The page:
Real Estate Attorneys and Home Purchases

Real estate attorneys can be a valuable resource for anyone buying a home.

A real estate attorney is, by definition, one who focuses on real estate transactions. Some specialize in particular types of real estate, such as commercial leases, investment property, residential rentals, or single-family home transactions. If you’ll be working with a real estate attorney, make sure you find one who specializes in helping buyers with their residential real estate transactions: drawing up or approving contracts, researching title, reviewing homeowners' association rules, assisting with the closing, and so on.

Do You Need to Hire a Real Estate Attorney When You Buy a House?

In several states, including New York, real estate attorneys are a regular part of the homebuying process, either by law or practice. Your real estate agent should be able to explain the role of attorneys in your state. You can also check with your state bar association; find yours on the American Bar Association’s website. Your state real estate commission or department may also be useful; find yours on your state’s home page available at

Even in states where it isn’t a legal requirement (or practice) to hire an attorney when you buy a house, a complex transaction may need an attorney’s assistance. If you don’t use an attorney and the transaction later goes awry, you’ll still have to hire one, at much greater time and cost. Better to work with a lawyer to structure a deal, not salvage it.

How Attorneys Can Help Homebuyers

Depending on your needs and where you’re buying a house, your attorney may become involved in one or more of the following homebuying tasks:

  • negotiating, creating, or reviewing the sales contract
  • overseeing the homebuying process to check for compliance with all terms and conditions of the contract
  • performing a title search or reviewing the title abstract or title insurance commitment (to determine whether there are any liens or encumbrances on the property)
  • explaining the effect of any easements or use restrictions
  • negotiating or representing you in a contract dispute with the seller, and representing you at the closing.

An attorney can be especially important in complex housebuying transactions, such as the following:

  • Legal claims have been made against your prospective house that must be satisfied by the time the property is sold.
  • You plan to rent out the cottage behind the house you're buying and want to make sure this complies with local and state rules.
  • You hope to add a second story addition and need to make sure that won’t be a problem under local zoning ordinances.
  • Problems show up with the title: for example, the driveway is shared by the house you want to buy and the neighboring house, but that isn’t reflected in the title.
  • You’re buying a condo or home in a planned unit development and need help reviewing documents like CC&Rs.
  • You’re buying a co-op and want an attorney to review a co-op proprietary lease.
  • You’re purchasing a new house, and want an attorney’s review of the new home contract drafted by the developer.
  • You need to structure a private loan from a relative or friend to make the purchase.
  • You purchase the house jointly with others and need to structure a cobuyer agreement and document how title will be held.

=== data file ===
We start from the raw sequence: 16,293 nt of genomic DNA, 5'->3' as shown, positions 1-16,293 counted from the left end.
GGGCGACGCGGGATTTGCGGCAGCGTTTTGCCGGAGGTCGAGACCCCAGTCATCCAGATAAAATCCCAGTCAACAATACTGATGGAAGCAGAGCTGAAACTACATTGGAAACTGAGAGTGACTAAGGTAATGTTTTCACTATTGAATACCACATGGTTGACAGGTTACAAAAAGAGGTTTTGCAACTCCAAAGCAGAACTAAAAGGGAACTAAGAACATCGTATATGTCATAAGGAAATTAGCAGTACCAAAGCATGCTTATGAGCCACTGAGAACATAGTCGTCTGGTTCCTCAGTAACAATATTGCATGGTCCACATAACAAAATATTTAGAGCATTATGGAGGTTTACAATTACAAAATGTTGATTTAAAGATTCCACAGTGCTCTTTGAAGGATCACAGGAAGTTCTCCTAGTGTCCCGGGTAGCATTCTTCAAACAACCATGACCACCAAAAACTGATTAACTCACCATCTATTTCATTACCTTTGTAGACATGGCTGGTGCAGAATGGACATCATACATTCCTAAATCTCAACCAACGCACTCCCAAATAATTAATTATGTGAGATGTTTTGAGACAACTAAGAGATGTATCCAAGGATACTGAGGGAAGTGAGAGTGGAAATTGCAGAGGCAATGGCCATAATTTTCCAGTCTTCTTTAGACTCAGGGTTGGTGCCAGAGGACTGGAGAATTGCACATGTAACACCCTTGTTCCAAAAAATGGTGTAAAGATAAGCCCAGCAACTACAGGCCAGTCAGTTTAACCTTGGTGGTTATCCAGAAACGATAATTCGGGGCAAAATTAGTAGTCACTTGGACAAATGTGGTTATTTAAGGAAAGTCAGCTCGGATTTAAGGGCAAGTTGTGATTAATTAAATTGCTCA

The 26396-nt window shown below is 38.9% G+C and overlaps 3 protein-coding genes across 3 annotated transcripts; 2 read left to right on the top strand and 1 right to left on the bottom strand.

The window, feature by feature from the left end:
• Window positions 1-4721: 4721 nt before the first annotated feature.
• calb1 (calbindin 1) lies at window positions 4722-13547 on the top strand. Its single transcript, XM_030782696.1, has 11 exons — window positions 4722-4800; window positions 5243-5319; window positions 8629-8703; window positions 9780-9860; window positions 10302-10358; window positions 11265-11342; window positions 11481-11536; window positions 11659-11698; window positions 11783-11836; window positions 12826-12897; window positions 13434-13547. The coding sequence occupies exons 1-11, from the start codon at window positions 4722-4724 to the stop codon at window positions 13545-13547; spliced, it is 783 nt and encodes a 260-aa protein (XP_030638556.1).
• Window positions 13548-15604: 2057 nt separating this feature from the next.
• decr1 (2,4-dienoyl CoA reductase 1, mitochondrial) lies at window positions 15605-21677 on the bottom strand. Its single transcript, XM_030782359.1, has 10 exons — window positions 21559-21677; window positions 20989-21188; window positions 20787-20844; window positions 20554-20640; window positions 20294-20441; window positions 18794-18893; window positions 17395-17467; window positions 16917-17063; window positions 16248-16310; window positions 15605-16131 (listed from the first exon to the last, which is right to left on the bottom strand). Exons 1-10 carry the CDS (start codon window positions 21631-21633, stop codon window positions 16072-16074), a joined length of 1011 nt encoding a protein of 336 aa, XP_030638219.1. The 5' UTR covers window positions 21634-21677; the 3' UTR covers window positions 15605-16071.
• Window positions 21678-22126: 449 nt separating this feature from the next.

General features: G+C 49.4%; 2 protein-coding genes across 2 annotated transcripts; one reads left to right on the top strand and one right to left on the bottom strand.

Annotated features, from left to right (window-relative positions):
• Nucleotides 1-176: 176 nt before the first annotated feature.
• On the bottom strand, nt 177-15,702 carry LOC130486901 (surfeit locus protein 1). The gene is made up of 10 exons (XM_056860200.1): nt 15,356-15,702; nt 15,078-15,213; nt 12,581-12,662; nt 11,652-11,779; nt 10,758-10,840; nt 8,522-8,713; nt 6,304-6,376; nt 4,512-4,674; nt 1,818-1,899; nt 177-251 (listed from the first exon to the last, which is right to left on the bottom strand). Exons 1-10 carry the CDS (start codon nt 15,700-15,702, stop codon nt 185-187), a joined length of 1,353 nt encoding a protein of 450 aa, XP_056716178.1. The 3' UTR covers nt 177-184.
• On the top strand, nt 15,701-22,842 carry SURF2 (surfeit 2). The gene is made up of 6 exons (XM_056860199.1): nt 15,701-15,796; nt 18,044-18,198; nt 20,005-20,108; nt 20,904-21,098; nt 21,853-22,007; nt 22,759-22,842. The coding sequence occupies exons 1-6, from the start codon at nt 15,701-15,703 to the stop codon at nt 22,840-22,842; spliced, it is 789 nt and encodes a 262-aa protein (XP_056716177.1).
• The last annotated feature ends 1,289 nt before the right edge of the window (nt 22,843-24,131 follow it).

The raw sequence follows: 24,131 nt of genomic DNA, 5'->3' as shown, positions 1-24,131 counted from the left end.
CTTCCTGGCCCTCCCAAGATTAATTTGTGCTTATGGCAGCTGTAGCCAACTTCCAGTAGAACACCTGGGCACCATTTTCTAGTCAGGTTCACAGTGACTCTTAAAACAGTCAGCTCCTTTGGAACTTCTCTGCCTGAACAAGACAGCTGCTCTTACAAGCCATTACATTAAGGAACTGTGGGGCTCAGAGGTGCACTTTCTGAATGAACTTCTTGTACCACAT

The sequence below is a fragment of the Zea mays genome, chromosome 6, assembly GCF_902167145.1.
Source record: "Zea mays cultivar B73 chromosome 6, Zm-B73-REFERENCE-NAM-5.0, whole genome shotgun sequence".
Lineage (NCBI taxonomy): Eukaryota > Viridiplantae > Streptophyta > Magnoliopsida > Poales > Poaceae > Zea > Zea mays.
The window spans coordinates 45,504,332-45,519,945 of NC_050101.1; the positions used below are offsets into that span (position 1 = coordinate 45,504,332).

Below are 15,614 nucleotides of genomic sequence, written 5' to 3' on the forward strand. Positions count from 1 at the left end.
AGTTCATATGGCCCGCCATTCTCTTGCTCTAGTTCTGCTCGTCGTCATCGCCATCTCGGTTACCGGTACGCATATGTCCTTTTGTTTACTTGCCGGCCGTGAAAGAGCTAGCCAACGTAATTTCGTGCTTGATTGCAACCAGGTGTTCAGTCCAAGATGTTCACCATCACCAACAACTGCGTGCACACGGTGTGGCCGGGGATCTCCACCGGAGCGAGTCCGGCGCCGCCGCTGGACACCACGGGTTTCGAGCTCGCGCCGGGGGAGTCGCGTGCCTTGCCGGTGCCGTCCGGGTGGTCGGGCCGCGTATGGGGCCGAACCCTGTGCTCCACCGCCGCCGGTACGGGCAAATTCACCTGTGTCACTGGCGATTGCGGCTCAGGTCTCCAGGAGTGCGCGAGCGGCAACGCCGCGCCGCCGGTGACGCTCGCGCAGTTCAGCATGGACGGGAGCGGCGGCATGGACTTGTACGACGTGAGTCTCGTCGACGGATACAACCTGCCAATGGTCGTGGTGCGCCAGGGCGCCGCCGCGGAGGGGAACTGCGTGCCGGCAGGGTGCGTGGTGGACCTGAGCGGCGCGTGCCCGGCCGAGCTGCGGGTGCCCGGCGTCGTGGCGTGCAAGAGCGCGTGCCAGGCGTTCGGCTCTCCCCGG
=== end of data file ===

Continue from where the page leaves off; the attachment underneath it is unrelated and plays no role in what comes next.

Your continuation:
• The house you’re buying is a FSBO (“for sale by owner”).
  • You’re buying a house that is in probate, foreclosure, or a short sale.
  • You want to get out of the deal, and need a legal reason to break the contract (perhaps after you've removed contingencies, you found something wrong with the house).
  • The seller is trying to get out of the deal, and you suspect they simply got a better offer.

And, of course, problems can come up after the sale that require an attorney’s help—for example, the basement floods during the first rainstorm and the seller’s disclosures never noted this problem. In this case, you may want an attorney to help you get the seller to compensate you for the water damage and the cost of a new sump pump.

Hiring a Real Estate Attorney for Your Home Purchase

To find potential attorneys, get recommendations from friends, coworkers, and trusted real estate professionals. You can also check out the real estate attorneys in Nolo’s Lawyer Directory. If you plan to work with an attorney, be sure to use your own—the seller’s attorney can not be expected to look after your legal interests.

Interview a few of the best prospects, asking about the attorney’s experience helping residential homebuyers, but also how much time the attorney spends on transactions similar to yours—especially if you’re buying a condo, co-op, or newly built house.

Be sure to ask about the attorney’s hourly rates or fees for services; expect to pay $150-350 per hour depending upon the services you need, and be sure to have a clear fee agreement.

If possible, get and check references for any attorney you plan to hire, especially if a substantial amount of legal work (and money) is involved. While some attorneys will be reluctant to provide names of clients (because of client confidentiality), it doesn’t hurt to ask. When you talk with references, check whether these people were satisfied with the attorney and how it was working with them.

Other Professionals Every Homebuyer Needs

Homebuyers typically need a team of experts to help with their home purchase, including real estate agents (see the Nolo article Choosing Your Real Estate Agent), mortgage brokers (see the Nolo article How to Choose and Work With a Mortgage Broker, and home inspectors (see the Nolo article Getting a Home Inspection).

For more on finding and choosing your real estate team and a step-by-step guide to the homebuying process, see Nolo’s Essential Guide to Buying Your First Home, by Ilona Bray, Alayna Schroeder, and Marcia Stewart.

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